AH-3 Thunderstrike (Sega CD)  

WRITTEN BY: LILIAN KOEHL

Back when Core was cool, they created a next generation classic. The game’s inauspicious debut on Sega CD may not have enticed collective gamerdom, but it caught the eyes of magazine editors across two continents, establishing Core’s reputation among critics. With this game, Core proved they could push hardware in entertaining ways — not through the use of brown and spotty FMV, but through the use of fast-paced and bountiful destruction.

AH-3 Thunderstrike is the name of that game. It’s also the name of the chopper that you’ll doublehandedly pilot in one mission-packed campaign after another as you lay waste to teeming iron forests of artillery and gunboats. Moving from metaphorical to concrete, you’ll even raze literal forests to the ground, hewing trees of numerous variety with your 1300-rounds-per-minute gatling axe. The best part: you get to watch the carnage from up close, twin spears of firelight lancing through woodland greenery and desert machinery from a well-balanced, first-person cockpit view. This is no Desert Strike; instead of eliminating tiny and distant 2D sprites, you and your Thunderstrike eradicate 3D tanks face-to-face . . . or from behind, if that’s your style.

To the chagrin of drug dealers, gun runners, pirates and chemical terrorists across the world, your top-secret experimental prototype ten-of-a-kind Thunderstrike pulls gatling ammunition from the nether void itself, disbursing endless streams of ordnance from its twin Canisters of Infinite Holding. While bad for despots and miscreants, this is good for you since the Thunderstrike’s overpowered air-to-air missiles and city-scorching rockets aren’t so plentiful. Since there’s no limit to basic ammunition, you have no reason to spare even a single truck or bunker.

Shooting trucks in a barrel isn’t especially challenging, so Core conjured a few additional opponents from their hat of polygonal magic. Ground-based units such as SAM sites fling truly dangerous missiles here and there, while triple-A cannons scatter annoying but relatively harmless artillery shells. Aside from mission-specific obstacles (such as mobile missile launchers), enemy airpower comprises your most dangerous opposition. The longer your Thunderstrike lingers within radar range, the more often you’ll hear the call of “Incoming Bandits!” and find yourself flanked by agile helicopters or strafed by speeding jets. You can destroy the radar and lessen the number of incoming aircraft, but I prefer to hover in the air like an idiot, then unveil my true cunning nature and deftly slaughter the incoming choppers with rockets at pointblank range to earn end-of-mission bonuses.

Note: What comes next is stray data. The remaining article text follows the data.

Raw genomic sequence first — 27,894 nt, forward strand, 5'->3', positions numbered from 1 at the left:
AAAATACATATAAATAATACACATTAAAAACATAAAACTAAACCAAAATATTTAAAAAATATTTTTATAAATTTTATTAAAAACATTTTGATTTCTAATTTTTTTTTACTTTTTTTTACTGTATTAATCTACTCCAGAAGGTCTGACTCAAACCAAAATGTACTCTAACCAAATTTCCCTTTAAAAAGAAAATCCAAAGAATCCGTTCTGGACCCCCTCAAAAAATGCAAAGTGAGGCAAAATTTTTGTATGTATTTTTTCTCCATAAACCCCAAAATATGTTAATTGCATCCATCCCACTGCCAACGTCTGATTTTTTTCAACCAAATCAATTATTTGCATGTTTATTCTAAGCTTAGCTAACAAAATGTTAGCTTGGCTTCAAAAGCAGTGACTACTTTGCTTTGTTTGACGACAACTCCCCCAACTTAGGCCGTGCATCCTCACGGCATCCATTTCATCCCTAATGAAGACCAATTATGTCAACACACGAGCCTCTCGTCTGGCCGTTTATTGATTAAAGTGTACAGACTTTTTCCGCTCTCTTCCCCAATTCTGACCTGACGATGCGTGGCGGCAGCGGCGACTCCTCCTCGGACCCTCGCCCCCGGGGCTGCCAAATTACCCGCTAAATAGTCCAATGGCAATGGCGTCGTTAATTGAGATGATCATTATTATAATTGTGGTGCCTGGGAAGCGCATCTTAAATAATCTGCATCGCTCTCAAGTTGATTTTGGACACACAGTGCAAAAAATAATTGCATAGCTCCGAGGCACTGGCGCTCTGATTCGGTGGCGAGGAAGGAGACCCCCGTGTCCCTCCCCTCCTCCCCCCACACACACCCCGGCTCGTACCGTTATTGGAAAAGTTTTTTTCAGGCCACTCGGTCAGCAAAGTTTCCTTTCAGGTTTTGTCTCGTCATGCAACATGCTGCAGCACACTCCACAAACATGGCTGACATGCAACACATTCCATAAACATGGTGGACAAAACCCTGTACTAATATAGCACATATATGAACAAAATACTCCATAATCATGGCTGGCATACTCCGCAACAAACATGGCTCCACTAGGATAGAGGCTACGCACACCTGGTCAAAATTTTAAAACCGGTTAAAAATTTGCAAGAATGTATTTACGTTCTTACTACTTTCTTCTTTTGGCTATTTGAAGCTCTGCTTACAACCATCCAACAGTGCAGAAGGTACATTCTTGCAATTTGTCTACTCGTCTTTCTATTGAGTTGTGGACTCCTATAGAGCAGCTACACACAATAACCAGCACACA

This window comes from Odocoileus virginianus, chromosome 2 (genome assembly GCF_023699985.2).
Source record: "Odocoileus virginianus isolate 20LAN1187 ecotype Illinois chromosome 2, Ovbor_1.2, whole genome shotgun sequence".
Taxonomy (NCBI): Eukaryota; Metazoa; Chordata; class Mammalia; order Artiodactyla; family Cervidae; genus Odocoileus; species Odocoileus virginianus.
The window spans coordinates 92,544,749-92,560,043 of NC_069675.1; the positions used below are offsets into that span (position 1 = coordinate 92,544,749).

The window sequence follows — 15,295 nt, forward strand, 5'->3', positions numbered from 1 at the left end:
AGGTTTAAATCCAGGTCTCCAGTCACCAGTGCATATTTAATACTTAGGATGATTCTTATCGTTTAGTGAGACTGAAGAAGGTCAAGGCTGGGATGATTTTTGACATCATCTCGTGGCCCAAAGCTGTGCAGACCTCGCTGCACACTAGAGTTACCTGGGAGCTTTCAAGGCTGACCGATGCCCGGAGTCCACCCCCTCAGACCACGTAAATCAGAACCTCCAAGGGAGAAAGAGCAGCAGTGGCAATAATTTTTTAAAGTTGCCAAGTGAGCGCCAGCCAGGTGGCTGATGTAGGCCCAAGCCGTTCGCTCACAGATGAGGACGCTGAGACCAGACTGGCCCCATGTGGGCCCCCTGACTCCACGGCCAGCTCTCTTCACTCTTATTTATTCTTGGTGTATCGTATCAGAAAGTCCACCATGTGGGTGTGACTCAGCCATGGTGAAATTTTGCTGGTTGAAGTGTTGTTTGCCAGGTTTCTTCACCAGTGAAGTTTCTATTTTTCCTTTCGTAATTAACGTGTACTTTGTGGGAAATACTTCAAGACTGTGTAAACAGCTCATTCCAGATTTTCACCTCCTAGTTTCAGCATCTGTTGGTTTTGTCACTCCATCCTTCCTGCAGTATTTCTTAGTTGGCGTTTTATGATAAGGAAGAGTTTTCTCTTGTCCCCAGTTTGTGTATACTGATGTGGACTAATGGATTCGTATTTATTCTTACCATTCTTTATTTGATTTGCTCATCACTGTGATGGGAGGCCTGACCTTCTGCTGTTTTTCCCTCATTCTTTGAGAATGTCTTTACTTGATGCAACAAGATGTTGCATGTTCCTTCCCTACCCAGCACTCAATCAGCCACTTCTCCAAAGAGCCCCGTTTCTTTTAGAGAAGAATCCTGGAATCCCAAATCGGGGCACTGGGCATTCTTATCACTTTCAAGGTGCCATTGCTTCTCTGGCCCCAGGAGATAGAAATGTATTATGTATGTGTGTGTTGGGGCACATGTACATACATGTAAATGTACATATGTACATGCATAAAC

Somewhere before and between annihilation falls the secondary task of campaign selection. From a comprehensive map of the world, any of ten hotbeds can be chosen (and must each be cooled to win the game). Select a campaign, listen to the mission briefing, and destroy something.

“We’ve found their secret base. Destroy all buildings!”
“Our pilot is trapped in enemy territory. Destroy the encroaching tanks!”
“We’ve found their airstrip. Destroy it with your RCS!”
“Our convoy needs to cross the forest. Destroy all opposition!”
“Their convoy is crossing the forest. Destroy it!”

If the game has a weakness other than its age, that weakness is the constant stream of fire, a pulsating but steady melody of nothing but destruction. There is no accelerando or crescendo; in every campaign, you will destroy a hundred enemies, accompanied by the same high-quality guitar-driven rock. It’s good, but it’s repetitive. To Core’s credit, the mechanical and organic visual designs vary from one campaign to another. Dusty tanks and cactus pillars in the Arabian desert give way to green SAMs and palm trees in the South Seas archipelago, which in turn give way to camouflaged APCs and hearty redwoods in the North American forests. And you can annihilate all of it. Even without gargantuan boss encounters, AH-3 Thunderstrike provides some of the strongest action available on the Sega CD. Pick it up and discover for yourself why the world used to care about Core.